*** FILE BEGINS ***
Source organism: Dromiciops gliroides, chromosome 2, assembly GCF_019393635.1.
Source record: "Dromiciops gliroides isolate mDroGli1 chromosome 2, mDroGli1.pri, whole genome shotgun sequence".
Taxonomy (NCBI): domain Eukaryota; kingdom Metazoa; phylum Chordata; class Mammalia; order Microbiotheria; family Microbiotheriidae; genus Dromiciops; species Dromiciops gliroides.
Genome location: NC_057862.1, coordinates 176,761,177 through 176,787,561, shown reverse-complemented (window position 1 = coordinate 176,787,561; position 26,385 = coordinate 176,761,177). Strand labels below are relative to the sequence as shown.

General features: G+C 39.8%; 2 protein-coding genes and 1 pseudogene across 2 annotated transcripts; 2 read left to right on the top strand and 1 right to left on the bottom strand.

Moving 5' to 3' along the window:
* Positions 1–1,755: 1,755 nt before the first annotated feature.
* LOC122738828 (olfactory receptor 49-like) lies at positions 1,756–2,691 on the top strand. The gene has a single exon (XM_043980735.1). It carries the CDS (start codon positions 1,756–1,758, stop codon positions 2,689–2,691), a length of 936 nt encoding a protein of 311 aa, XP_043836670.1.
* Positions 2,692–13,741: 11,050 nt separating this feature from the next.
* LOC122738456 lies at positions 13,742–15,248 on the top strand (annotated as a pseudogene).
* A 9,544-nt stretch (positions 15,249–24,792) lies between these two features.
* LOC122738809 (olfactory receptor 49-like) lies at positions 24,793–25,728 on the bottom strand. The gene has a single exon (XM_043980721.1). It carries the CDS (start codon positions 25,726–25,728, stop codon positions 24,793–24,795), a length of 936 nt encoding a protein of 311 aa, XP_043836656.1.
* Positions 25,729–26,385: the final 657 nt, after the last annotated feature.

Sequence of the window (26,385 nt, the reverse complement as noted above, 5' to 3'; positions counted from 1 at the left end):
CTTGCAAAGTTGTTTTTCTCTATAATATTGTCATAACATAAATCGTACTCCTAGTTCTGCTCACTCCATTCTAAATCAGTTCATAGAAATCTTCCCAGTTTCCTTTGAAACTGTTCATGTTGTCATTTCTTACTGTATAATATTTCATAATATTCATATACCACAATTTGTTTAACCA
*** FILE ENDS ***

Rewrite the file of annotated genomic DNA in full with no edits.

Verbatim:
Source organism: Dromiciops gliroides, chromosome 2, assembly GCF_019393635.1.
Source record: "Dromiciops gliroides isolate mDroGli1 chromosome 2, mDroGli1.pri, whole genome shotgun sequence".
Taxonomy (NCBI): domain Eukaryota; kingdom Metazoa; phylum Chordata; class Mammalia; order Microbiotheria; family Microbiotheriidae; genus Dromiciops; species Dromiciops gliroides.
Genome location: NC_057862.1, coordinates 176,761,177 through 176,787,561, shown reverse-complemented (window position 1 = coordinate 176,787,561; position 26,385 = coordinate 176,761,177). Strand labels below are relative to the sequence as shown.

General features: G+C 39.8%; 2 protein-coding genes and 1 pseudogene across 2 annotated transcripts; 2 read left to right on the top strand and 1 right to left on the bottom strand.

Moving 5' to 3' along the window:
* Positions 1–1,755: 1,755 nt before the first annotated feature.
* LOC122738828 (olfactory receptor 49-like) lies at positions 1,756–2,691 on the top strand. The gene has a single exon (XM_043980735.1). It carries the CDS (start codon positions 1,756–1,758, stop codon positions 2,689–2,691), a length of 936 nt encoding a protein of 311 aa, XP_043836670.1.
* Positions 2,692–13,741: 11,050 nt separating this feature from the next.
* LOC122738456 lies at positions 13,742–15,248 on the top strand (annotated as a pseudogene).
* A 9,544-nt stretch (positions 15,249–24,792) lies between these two features.
* LOC122738809 (olfactory receptor 49-like) lies at positions 24,793–25,728 on the bottom strand. The gene has a single exon (XM_043980721.1). It carries the CDS (start codon positions 25,726–25,728, stop codon positions 24,793–24,795), a length of 936 nt encoding a protein of 311 aa, XP_043836656.1.
* Positions 25,729–26,385: the final 657 nt, after the last annotated feature.

Sequence of the window (26,385 nt, the reverse complement as noted above, 5' to 3'; positions counted from 1 at the left end):
CTTGCAAAGTTGTTTTTCTCTATAATATTGTCATAACATAAATCGTACTCCTAGTTCTGCTCACTCCATTCTAAATCAGTTCATAGAAATCTTCCCAGTTTCCTTTGAAACTGTTCATGTTGTCATTTCTTACTGTATAATATTTCATAATATTCATATACCACAATTTGTTTAACCA